This Program Announcement expires on March 1, 2004, unless reissued.


Release Date:  March 19, 2001

PA NUMBER:  PA-01-070

Trans-NIH Zebrafish Coordinating Committee
National Institute of Child Health and Human Development
National Cancer Institute
National Center for Research Resources
National Eye Institute
National Human Genome Research Institute
National Institute on Aging
National Institute on Alcohol Abuse and Alcoholism
National Institute of Arthritis and Musculoskeletal and Skin Diseases
National Institute on Deafness and Other Communication Disorders
National Institute of Dental and Craniofacial Research
National Institute of Diabetes and Digestive and Kidney Diseases
National Institute on Drug Abuse
National Institute of Environmental Health Sciences
National Institute of General Medical Sciences
National Institute of Mental Health
National Institute of Neurological Disorders and Stroke



This Program Announcement (PA) is to encourage investigator-initiated 
applications for research designed to exploit the power of mutagenesis 
screening in zebrafish in order to detect and characterize genes, pathways, 
and phenotypes of interest in development and aging, organ formation, 
behavior, and disease processes.  Applications that propose to advance the 
technologies associated with such phenotyping also are welcome.  This PA is a 
continuation of the program initiated by RFA HD-00-004, “Mutagenesis 
Screens/Phenotyping Tools for Zebrafish” 
(  This 
effort stems from an NIH initiative with participation of the Institutes and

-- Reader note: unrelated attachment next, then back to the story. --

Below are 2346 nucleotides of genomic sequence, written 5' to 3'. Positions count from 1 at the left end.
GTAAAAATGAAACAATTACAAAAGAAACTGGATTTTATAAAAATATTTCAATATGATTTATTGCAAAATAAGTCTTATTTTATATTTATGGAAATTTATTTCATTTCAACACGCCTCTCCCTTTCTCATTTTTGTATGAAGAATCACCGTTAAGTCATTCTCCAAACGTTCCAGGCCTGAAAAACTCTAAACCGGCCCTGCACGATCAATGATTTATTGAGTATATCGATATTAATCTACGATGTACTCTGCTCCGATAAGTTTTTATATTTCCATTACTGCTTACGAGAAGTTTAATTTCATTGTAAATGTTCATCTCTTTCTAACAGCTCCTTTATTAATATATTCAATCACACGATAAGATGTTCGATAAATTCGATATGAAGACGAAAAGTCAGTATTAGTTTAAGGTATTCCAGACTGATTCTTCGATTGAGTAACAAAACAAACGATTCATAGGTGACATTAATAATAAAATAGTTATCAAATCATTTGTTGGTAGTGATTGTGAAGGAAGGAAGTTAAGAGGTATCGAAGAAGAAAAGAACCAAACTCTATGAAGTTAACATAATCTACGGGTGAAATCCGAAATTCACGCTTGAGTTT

Centers listed above, working though the Trans-NIH Zebrafish Coordinating 
Committee (TZCC, under the co-
chairmanship of NICHD and NIDDK.  Since its formation in 1997, the committee 
has played an active role as an advocate for the zebrafish as an important 
model for development and disease research. 


The Public Health Service (PHS) is committed to achieving the health promotion 
and disease prevention objectives of "Healthy People 2010," a PHS-led national 
activity for setting priority areas.  This PA is related to one or more of the 
priority areas.  Potential applicants may obtain  "Healthy People 2010" at  


Applications may be submitted by domestic and foreign, for-profit and non-
profit organizations, public and private, such as universities, colleges, 
hospitals, laboratories, units of State and local governments, and eligible 
agencies of the Federal government.  Applications from new investigators are 
particularly encouraged.  Racial/ethnic minority individuals, women, and 
persons with disabilities are encouraged to apply as Principal Investigators.


This PA will use the National Institutes of Health (NIH) individual research 
project grant (R01) award mechanism.  Because the nature and scope of the 
research proposed in response to this PA may vary, it is anticipated that the 
size of awards will also vary.  Responsibility for the planning, direction, 
and execution of the proposed project will be solely that of the applicant.

Although this PA is the result of a trans-NIH initiative, awards will be made 
through the Institute or Center whose mission is most closely related to the 
proposed work.  Through TZCC, each funding component will share with the other 
committee members findings of any research supported as a result of this PA.  
All investigators funded under this initiative will be expected to work